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Cold Pursuit

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Rating
2
/5

The film is disappointing, and Liam Neeson has made an unwise call by acting in it


CAST Liam Neeson, Tom Bateman | DIRECTOR: Hans Petter Moland

Torn between the contrarian genres of a revenge thriller and a black comedy, ‘Cold Pursuit’ expectedly turns out to be neither. It is a Hollywood film by a Norwegian director, Hans Petter Moland, remaking his own Norwegian film - ‘In Order of Disappearance’ - in English. It is about a series of murders in a cold, snow bound landscape. The original title is a joke, naturally, and reverses the notion of the traditional credit title - ‘In Order of Appearance’.

The action films in the ‘Taken’ series have tended to typecast the Irish actor Liam Neeson as some sort of obsessive-compulsive avenger. In ‘Cold Pursuit’ he continues this enormously popular persona. Here he plays a snowplow driver, distraught by the death of his son, purportedly by heroin overdose. He believes the actual cause of death to be very different, and so does his own vigilante investigation, sentencing and execution, as he used to do in the ’Taken’ movies.

In between the action, is the humour. There are two rival drug dealer gangs in ‘Cold Pursuit’, who have kept away from treading on each others toes until now. One is led by an Anglo-Saxon called Viking (Tom Bateman) and the other by an American Indian called White Bull (Tom Jackson). All the gangsters in the film have pseudonyms that are chosen to suit their character or racial types. When an African American hit man called ‘Eskimo’ comes to deliver a hit job he is asked about the choice of his given name, and he explains that any black dude who dares to come to such a cold town is, naturally, referred to as an Eskimo.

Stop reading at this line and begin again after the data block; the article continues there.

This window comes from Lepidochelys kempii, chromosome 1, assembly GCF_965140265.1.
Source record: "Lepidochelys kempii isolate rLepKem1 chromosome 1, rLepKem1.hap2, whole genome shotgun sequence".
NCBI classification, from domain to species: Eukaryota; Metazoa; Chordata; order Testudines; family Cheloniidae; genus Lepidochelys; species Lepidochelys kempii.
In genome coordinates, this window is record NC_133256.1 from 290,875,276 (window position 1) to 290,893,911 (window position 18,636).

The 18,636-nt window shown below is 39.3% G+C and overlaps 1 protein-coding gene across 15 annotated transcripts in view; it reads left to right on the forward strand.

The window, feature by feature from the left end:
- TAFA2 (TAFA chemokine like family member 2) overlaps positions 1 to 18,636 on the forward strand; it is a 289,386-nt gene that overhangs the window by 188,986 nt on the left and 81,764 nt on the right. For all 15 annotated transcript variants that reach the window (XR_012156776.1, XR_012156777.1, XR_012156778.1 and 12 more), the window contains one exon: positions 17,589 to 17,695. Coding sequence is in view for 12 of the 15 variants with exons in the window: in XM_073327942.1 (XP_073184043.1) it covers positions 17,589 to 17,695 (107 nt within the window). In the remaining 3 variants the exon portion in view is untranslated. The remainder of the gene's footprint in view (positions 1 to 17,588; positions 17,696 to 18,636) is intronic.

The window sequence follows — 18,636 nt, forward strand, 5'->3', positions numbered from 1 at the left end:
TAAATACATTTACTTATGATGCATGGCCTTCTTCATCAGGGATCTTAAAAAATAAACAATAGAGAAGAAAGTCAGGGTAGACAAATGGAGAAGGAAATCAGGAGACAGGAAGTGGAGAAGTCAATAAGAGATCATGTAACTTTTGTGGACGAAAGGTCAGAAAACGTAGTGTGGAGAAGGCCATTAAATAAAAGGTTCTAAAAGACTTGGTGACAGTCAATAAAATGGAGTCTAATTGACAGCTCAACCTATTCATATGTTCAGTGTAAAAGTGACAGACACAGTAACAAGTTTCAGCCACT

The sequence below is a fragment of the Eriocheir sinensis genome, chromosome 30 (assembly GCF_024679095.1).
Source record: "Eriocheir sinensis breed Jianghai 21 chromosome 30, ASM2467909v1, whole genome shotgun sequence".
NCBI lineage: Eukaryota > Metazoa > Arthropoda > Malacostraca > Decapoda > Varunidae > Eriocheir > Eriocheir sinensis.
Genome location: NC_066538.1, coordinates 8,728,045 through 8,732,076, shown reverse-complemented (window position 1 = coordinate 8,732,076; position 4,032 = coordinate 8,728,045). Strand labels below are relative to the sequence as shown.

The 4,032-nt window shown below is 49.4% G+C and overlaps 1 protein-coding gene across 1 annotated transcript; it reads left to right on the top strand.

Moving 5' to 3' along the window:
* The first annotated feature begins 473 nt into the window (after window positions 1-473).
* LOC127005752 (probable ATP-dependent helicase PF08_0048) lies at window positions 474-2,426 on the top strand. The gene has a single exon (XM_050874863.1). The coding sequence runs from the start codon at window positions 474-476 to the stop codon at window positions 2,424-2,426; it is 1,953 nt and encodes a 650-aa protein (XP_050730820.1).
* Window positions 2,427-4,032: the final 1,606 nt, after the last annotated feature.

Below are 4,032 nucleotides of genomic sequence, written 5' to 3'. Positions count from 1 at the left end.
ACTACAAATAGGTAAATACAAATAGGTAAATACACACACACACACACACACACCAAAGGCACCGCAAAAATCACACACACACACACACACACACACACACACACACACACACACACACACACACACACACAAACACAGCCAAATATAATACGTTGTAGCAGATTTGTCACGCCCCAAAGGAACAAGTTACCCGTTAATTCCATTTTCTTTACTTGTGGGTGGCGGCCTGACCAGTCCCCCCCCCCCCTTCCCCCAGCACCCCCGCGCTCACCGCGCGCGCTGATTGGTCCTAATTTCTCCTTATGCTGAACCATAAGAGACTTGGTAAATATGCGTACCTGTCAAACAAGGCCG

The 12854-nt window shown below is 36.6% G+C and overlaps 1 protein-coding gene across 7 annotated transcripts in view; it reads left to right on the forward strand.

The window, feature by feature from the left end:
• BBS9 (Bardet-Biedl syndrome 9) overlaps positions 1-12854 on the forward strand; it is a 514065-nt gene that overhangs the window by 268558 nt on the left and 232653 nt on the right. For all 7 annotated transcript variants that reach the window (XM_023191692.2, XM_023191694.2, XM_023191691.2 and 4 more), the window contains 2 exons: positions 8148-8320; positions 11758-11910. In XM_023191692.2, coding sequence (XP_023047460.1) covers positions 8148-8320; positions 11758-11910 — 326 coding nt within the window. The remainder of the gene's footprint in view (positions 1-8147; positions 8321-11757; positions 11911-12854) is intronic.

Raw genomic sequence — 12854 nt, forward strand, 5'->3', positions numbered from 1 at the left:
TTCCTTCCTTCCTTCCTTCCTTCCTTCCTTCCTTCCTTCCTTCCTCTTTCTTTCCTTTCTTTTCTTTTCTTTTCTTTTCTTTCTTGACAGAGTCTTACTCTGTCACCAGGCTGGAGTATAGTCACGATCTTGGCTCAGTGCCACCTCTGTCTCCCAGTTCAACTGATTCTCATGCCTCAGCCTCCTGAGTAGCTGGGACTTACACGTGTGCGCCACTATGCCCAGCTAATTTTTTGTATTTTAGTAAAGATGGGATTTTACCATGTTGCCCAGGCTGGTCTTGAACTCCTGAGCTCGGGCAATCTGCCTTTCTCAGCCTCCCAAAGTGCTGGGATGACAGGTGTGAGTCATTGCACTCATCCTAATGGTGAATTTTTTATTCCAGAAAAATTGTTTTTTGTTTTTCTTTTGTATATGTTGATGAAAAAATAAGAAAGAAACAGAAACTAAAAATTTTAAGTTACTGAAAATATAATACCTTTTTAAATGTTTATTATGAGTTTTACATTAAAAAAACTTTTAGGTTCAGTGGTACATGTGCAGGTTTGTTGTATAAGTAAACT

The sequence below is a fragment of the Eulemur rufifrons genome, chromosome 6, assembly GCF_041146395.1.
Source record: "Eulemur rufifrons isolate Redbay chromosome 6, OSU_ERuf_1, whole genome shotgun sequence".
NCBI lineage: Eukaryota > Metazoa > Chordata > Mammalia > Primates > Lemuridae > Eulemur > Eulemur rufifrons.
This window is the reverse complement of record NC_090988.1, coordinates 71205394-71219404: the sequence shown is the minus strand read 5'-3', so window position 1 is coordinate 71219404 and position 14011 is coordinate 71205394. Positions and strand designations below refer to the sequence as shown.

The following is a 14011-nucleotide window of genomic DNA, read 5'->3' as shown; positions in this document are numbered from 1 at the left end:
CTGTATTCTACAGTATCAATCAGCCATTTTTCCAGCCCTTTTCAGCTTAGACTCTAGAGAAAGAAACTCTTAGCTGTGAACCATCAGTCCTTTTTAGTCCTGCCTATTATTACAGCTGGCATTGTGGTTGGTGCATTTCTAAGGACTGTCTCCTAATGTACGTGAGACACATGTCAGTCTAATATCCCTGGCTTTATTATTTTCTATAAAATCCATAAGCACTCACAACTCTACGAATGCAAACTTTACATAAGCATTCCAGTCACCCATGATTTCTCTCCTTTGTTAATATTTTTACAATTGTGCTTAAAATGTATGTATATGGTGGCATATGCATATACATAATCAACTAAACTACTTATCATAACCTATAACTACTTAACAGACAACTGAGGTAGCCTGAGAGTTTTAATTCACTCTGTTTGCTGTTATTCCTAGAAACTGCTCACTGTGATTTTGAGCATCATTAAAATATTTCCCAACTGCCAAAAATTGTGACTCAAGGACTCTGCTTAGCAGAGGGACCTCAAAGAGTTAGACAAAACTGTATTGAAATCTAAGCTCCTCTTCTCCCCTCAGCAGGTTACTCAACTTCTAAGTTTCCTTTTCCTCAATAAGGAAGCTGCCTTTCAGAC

The humour is a bit of a stretch, and, at times, can be construed as racist. When White Bull tries to check into a hotel, he is asked by a receptionist if he has ‘reservations’, and refused, initially, because he doesn't. There is a whole play on ‘reservations’ in the hotel, and this so called humour is based on what we know to be an historically loaded word for American Indians.

Indians of the South Asian variety are not spared either. The Indian taxi driver is asked to change the tacky music he plays in the car, and has it deducted from his tip when he doesn’t. Every time someone is killed, a bell tolls, and we we see a graphic with a gravestone and a cross, with the victims real name, along with his gangster alias. Finally, at the end of the film, an entire cemetery appears, with mourners clad in black, set against the white snow.

But when the Mafioso start laughing at the name of the Liam Neeson character, Nelson (Nels) Coxman, the movie seems to have taken things a little too far. Extreme violence and bad jokes are an uneasy mix, and ‘Cold Pursuit’ has plenty of both. The film is disappointing, and Neeson has made an unwise call by acting in it.

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